Morgan Spurlock joins Anthony Bourdain in CNN’s new-look weekend lineup
With its ratings spiraling, CNN continues to add celebrities and entertainment programming to its lineup.
The latest addition to the roster is a weekly series called "Inside Man," in which the Oscar-nominated documentary filmmaker Morgan Spurlock will "provide an insider’s view into rarely-seen sectors of American life that include gun lovers, marijuana growers, migrant farm workers, and end-of-life caregivers," according to a statement from the network. The show will debut in April 2013.
Spurlock's New York-based production company, Warrior Poets, will produce. The series will air on weekends alongside the Anthony Bourdain food and travel show that CNN announced several months ago.
“We have wanted to make a smart, challenging and entertaining network show for the past few years and we couldn’t have found a better partner to accomplish that with than CNN,” said Spurlock in a statement. “I am energized by this opportunity and am thrilled to be bringing this show to the network.”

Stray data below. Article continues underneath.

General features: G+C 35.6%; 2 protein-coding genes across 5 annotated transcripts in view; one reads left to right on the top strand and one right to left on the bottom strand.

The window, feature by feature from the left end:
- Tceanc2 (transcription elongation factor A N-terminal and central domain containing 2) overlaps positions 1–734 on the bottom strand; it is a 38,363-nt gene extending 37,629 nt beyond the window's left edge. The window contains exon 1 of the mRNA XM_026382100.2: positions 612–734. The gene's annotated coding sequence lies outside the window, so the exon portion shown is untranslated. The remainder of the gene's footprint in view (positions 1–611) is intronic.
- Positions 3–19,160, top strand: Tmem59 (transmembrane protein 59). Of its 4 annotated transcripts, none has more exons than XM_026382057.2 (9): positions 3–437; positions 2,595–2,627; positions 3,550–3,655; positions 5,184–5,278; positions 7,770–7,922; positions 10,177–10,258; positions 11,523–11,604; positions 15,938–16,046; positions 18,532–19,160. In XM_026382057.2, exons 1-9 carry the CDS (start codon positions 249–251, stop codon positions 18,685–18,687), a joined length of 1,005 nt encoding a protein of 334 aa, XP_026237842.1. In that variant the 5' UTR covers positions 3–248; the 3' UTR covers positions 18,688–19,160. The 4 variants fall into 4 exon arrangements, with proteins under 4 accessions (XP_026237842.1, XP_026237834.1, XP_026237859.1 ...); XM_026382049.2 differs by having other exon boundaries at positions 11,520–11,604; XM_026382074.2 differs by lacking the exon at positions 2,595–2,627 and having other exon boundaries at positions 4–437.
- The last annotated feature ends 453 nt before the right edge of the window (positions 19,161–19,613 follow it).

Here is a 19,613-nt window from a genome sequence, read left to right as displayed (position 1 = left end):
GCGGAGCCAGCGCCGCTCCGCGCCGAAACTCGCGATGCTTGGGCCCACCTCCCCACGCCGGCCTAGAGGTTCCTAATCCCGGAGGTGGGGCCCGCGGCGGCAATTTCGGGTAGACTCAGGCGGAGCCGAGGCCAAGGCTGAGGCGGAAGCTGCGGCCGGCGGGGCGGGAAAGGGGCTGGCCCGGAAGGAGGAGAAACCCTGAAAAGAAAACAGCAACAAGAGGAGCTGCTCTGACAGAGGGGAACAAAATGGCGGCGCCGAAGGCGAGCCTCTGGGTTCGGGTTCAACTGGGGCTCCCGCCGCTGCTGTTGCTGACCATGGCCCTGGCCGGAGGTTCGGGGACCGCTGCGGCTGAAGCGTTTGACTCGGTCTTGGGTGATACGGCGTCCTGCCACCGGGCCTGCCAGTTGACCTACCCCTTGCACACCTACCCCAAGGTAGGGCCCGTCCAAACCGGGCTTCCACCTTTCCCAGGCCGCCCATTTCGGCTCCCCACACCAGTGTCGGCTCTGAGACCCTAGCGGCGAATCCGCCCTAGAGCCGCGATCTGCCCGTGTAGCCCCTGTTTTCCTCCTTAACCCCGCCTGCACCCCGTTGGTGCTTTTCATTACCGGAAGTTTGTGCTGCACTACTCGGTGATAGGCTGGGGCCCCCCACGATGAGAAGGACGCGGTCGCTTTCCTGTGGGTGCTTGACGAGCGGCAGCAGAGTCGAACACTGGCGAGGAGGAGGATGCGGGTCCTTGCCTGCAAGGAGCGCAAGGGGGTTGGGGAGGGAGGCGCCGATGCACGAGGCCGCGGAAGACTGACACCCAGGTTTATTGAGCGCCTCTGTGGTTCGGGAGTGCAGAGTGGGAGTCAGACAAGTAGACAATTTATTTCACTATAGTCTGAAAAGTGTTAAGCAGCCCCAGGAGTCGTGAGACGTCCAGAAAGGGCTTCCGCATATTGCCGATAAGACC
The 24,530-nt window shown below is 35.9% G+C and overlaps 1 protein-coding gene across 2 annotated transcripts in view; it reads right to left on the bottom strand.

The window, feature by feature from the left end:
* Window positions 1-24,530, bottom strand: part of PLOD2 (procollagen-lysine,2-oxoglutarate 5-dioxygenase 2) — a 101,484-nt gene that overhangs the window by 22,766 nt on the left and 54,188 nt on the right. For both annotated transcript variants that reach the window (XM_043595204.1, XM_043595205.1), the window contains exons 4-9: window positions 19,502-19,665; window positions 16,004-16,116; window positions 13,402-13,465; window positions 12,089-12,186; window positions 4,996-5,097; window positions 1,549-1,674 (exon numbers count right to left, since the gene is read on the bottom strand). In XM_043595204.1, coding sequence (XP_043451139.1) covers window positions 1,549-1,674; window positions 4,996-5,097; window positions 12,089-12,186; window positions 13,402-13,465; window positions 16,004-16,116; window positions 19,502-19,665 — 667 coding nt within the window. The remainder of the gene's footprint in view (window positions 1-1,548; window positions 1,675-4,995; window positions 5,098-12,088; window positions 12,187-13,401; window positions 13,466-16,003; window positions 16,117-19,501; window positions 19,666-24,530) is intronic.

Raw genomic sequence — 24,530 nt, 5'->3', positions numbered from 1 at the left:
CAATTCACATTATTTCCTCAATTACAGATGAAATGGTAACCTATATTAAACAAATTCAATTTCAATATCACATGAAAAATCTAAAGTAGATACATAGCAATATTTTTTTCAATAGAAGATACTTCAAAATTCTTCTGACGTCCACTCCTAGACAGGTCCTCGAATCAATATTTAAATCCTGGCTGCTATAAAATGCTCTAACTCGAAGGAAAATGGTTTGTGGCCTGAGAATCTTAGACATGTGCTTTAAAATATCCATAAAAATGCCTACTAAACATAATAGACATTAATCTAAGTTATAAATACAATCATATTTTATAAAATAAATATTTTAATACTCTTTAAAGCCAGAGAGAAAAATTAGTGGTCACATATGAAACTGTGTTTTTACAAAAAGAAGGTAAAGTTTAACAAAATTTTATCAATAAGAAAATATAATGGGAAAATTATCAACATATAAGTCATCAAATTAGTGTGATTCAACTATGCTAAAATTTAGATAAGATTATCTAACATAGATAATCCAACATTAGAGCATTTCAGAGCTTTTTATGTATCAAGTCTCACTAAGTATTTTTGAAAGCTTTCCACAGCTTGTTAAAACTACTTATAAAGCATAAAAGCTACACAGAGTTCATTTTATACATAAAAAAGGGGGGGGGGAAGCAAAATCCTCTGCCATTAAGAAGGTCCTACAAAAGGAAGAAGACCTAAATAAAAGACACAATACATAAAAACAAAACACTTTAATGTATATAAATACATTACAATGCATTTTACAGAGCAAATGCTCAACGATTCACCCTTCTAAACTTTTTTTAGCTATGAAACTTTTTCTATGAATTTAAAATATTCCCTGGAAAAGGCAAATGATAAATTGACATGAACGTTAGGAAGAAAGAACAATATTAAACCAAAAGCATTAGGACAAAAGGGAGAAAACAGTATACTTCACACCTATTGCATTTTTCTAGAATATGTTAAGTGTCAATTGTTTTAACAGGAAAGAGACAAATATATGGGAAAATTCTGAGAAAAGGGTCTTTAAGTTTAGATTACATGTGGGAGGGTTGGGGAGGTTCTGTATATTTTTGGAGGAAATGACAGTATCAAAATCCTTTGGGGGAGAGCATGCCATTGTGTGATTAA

“Morgan Spurlock’s name has become synonymous with creative and thought-provoking documentary story-telling,” said Mark Whitaker, executive vice president and managing editor of CNN Worldwide. “Like Anthony Bourdain’s new CNN series, Inside Man will carry the distinctive stamp of its host while taking viewers on colorful and informative journeys into fascinating corners of American society.”
The New York Post reported several weeks ago that the network was in the market for "reality show ideas and big name stars." In response, CNN issued a statement downplaying the "reality show" aspect and saying that it was "continuing to explore other nonfiction original series for the weekend."
That exploration is being spearheaded by Whitaker's newly-created "Talent and Development" department, which was also behind the Bourdain series.
Though CNN, which is owned by Time Warner, is profitable, with a strong digital business and a massive international footprint, it's prime-time audience has steadily declined in recent years as viewers have flocked to the more partisan fare of MSNBC and Fox News.
Now the network appears to be at a crossroads: Its longtime president, Jim Walton, announced last month that he would step down by year's end. And Time Warner brass are looking for a new chief to pull CNN out of its ratings slump once and for all.